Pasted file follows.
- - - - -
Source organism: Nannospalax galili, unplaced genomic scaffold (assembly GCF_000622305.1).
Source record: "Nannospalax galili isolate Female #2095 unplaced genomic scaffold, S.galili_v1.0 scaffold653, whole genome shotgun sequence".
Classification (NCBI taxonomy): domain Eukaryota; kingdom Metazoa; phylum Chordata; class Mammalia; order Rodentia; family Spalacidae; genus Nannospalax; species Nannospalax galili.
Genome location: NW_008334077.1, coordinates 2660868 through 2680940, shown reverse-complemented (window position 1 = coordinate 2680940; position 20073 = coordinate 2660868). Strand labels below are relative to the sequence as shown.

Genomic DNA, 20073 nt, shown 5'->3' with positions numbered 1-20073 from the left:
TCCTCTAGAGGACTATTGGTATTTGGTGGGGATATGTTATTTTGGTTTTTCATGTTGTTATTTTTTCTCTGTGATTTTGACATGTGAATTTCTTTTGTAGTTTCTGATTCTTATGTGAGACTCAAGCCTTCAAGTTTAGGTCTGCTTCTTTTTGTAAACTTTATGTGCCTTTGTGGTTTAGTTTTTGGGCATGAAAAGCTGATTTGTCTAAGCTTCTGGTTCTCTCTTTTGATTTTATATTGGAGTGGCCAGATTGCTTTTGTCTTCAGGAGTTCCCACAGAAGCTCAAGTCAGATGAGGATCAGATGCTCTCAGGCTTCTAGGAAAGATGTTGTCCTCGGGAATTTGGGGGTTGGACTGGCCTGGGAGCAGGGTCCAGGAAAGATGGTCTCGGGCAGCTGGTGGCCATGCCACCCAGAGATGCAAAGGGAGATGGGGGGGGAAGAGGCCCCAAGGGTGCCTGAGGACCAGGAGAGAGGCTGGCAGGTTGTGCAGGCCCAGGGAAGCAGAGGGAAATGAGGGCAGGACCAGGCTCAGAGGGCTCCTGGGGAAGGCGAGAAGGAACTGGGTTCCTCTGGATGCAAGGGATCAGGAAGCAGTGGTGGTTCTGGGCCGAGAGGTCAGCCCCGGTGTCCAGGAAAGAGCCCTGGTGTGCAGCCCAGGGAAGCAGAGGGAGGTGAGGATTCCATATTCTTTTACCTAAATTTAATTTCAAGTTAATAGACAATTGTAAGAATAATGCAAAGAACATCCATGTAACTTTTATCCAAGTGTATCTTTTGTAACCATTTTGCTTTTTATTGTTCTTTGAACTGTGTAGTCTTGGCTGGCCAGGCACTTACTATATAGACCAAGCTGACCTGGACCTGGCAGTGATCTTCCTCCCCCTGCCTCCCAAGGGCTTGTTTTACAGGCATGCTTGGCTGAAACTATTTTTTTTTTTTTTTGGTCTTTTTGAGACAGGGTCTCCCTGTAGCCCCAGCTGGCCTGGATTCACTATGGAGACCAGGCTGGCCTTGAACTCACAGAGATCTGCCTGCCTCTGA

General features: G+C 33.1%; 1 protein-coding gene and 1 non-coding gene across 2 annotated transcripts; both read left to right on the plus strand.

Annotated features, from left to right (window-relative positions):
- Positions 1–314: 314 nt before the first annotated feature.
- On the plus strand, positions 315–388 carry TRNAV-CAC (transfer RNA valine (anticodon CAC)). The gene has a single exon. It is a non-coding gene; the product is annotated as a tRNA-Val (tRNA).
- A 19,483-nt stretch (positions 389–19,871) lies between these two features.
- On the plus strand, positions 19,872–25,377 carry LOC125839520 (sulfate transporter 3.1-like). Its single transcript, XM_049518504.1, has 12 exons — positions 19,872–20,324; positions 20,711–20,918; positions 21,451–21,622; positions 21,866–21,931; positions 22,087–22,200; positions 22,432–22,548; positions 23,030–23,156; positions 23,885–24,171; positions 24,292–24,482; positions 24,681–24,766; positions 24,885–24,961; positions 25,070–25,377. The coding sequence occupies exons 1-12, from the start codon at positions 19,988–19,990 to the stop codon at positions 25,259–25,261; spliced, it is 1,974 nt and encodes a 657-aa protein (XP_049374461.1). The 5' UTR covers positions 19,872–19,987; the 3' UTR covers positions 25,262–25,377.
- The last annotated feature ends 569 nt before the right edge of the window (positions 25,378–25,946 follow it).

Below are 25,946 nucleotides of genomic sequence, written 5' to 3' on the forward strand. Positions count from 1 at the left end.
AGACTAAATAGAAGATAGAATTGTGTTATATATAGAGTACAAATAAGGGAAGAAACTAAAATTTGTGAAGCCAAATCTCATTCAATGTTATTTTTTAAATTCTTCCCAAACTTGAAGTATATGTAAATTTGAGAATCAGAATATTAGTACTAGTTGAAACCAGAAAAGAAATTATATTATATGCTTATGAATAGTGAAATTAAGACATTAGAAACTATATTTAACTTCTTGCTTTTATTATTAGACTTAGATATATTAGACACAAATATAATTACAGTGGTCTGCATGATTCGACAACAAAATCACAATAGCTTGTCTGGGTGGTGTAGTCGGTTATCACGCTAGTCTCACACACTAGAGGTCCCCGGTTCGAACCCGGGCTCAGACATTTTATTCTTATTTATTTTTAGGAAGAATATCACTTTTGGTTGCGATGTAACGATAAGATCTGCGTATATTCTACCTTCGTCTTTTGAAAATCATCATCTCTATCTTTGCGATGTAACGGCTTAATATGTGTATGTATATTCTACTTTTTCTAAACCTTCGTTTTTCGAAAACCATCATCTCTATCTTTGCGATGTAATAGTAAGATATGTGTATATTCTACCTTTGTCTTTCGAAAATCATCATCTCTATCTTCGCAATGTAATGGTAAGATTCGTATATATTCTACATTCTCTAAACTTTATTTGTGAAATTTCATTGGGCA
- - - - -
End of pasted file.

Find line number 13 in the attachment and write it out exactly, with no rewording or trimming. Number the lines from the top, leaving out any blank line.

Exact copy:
- The last annotated feature ends 569 nt before the right edge of the window (positions 25,378–25,946 follow it).